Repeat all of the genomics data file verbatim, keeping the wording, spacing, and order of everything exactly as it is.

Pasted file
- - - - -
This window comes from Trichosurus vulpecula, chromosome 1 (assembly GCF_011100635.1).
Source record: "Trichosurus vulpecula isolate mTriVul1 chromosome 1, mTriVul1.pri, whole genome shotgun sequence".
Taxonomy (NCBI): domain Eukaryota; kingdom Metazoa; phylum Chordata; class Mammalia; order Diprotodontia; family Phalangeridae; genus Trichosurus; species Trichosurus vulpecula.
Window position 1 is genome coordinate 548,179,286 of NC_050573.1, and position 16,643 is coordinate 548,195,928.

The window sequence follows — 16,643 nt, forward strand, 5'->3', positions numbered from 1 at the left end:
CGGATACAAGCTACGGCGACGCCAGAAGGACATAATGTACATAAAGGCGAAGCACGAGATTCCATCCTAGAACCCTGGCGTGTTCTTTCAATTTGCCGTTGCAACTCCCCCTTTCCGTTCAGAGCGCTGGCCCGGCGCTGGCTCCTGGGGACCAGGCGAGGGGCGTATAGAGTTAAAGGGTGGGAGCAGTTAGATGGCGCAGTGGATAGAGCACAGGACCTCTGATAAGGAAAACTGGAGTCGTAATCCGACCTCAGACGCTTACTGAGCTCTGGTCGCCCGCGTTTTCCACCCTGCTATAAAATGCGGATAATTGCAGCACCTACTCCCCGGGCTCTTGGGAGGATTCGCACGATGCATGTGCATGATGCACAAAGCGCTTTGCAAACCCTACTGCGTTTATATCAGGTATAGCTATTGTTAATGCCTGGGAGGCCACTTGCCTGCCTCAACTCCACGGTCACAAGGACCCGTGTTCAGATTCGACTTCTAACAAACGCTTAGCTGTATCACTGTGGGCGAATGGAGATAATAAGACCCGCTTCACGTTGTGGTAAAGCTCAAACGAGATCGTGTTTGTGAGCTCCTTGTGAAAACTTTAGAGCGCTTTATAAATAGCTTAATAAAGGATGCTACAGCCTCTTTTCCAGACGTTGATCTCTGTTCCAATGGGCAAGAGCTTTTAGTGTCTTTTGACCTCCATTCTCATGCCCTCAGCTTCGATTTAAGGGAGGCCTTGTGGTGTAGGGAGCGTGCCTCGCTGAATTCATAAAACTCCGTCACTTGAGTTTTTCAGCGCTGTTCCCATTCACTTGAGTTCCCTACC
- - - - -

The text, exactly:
This window comes from Trichosurus vulpecula, chromosome 1 (assembly GCF_011100635.1).
Source record: "Trichosurus vulpecula isolate mTriVul1 chromosome 1, mTriVul1.pri, whole genome shotgun sequence".
Taxonomy (NCBI): domain Eukaryota; kingdom Metazoa; phylum Chordata; class Mammalia; order Diprotodontia; family Phalangeridae; genus Trichosurus; species Trichosurus vulpecula.
Window position 1 is genome coordinate 548,179,286 of NC_050573.1, and position 16,643 is coordinate 548,195,928.

The window sequence follows — 16,643 nt, forward strand, 5'->3', positions numbered from 1 at the left end:
CGGATACAAGCTACGGCGACGCCAGAAGGACATAATGTACATAAAGGCGAAGCACGAGATTCCATCCTAGAACCCTGGCGTGTTCTTTCAATTTGCCGTTGCAACTCCCCCTTTCCGTTCAGAGCGCTGGCCCGGCGCTGGCTCCTGGGGACCAGGCGAGGGGCGTATAGAGTTAAAGGGTGGGAGCAGTTAGATGGCGCAGTGGATAGAGCACAGGACCTCTGATAAGGAAAACTGGAGTCGTAATCCGACCTCAGACGCTTACTGAGCTCTGGTCGCCCGCGTTTTCCACCCTGCTATAAAATGCGGATAATTGCAGCACCTACTCCCCGGGCTCTTGGGAGGATTCGCACGATGCATGTGCATGATGCACAAAGCGCTTTGCAAACCCTACTGCGTTTATATCAGGTATAGCTATTGTTAATGCCTGGGAGGCCACTTGCCTGCCTCAACTCCACGGTCACAAGGACCCGTGTTCAGATTCGACTTCTAACAAACGCTTAGCTGTATCACTGTGGGCGAATGGAGATAATAAGACCCGCTTCACGTTGTGGTAAAGCTCAAACGAGATCGTGTTTGTGAGCTCCTTGTGAAAACTTTAGAGCGCTTTATAAATAGCTTAATAAAGGATGCTACAGCCTCTTTTCCAGACGTTGATCTCTGTTCCAATGGGCAAGAGCTTTTAGTGTCTTTTGACCTCCATTCTCATGCCCTCAGCTTCGATTTAAGGGAGGCCTTGTGGTGTAGGGAGCGTGCCTCGCTGAATTCATAAAACTCCGTCACTTGAGTTTTTCAGCGCTGTTCCCATTCACTTGAGTTCCCTACC